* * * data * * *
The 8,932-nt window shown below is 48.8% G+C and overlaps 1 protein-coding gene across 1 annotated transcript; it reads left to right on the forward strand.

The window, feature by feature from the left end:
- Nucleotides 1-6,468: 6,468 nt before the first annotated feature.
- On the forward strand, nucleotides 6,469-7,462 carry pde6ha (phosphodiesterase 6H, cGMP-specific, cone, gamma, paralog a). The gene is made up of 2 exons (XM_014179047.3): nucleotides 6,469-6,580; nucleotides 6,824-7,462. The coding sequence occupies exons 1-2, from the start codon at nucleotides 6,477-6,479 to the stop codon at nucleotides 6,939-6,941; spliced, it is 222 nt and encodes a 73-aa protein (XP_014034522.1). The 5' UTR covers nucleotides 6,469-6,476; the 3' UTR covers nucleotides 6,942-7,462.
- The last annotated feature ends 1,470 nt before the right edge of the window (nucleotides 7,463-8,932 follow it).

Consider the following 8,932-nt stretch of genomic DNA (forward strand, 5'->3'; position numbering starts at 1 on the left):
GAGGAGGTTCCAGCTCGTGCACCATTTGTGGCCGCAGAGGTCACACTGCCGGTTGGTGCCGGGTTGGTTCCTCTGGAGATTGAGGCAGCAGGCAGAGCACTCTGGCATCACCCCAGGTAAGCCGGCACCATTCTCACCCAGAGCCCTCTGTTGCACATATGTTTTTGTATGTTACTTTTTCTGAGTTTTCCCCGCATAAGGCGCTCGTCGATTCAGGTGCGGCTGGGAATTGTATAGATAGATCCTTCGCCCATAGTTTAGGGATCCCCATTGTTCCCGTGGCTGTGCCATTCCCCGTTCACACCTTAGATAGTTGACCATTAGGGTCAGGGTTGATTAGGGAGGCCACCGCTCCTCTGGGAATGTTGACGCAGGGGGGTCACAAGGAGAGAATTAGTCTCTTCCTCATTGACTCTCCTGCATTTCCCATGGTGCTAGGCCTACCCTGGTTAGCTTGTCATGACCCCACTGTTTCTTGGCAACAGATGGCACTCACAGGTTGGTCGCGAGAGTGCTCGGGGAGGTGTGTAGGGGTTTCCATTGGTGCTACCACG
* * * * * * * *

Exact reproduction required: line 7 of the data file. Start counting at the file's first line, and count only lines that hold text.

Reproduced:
GAGGAGGTTCCAGCTCGTGCACCATTTGTGGCCGCAGAGGTCACACTGCCGGTTGGTGCCGGGTTGGTTCCTCTGGAGATTGAGGCAGCAGGCAGAGCACTCTGGCATCACCCCAGGTAAGCCGGCACCATTCTCACCCAGAGCCCTCTGTTGCACATATGTTTTTGTATGTTACTTTTTCTGAGTTTTCCCCGCATAAGGCGCTCGTCGATTCAGGTGCGGCTGGGAATTGTATAGATAGATCCTTCGCCCATAGTTTAGGGATCCCCATTGTTCCCGTGGCTGTGCCATTCCCCGTTCACACCTTAGATAGTTGACCATTAGGGTCAGGGTTGATTAGGGAGGCCACCGCTCCTCTGGGAATGTTGACGCAGGGGGGTCACAAGGAGAGAATTAGTCTCTTCCTCATTGACTCTCCTGCATTTCCCATGGTGCTAGGCCTACCCTGGTTAGCTTGTCATGACCCCACTGTTTCTTGGCAACAGATGGCACTCACAGGTTGGTCGCGAGAGTGCTCGGGGAGGTGTGTAGGGGTTTCCATTGGTGCTACCACG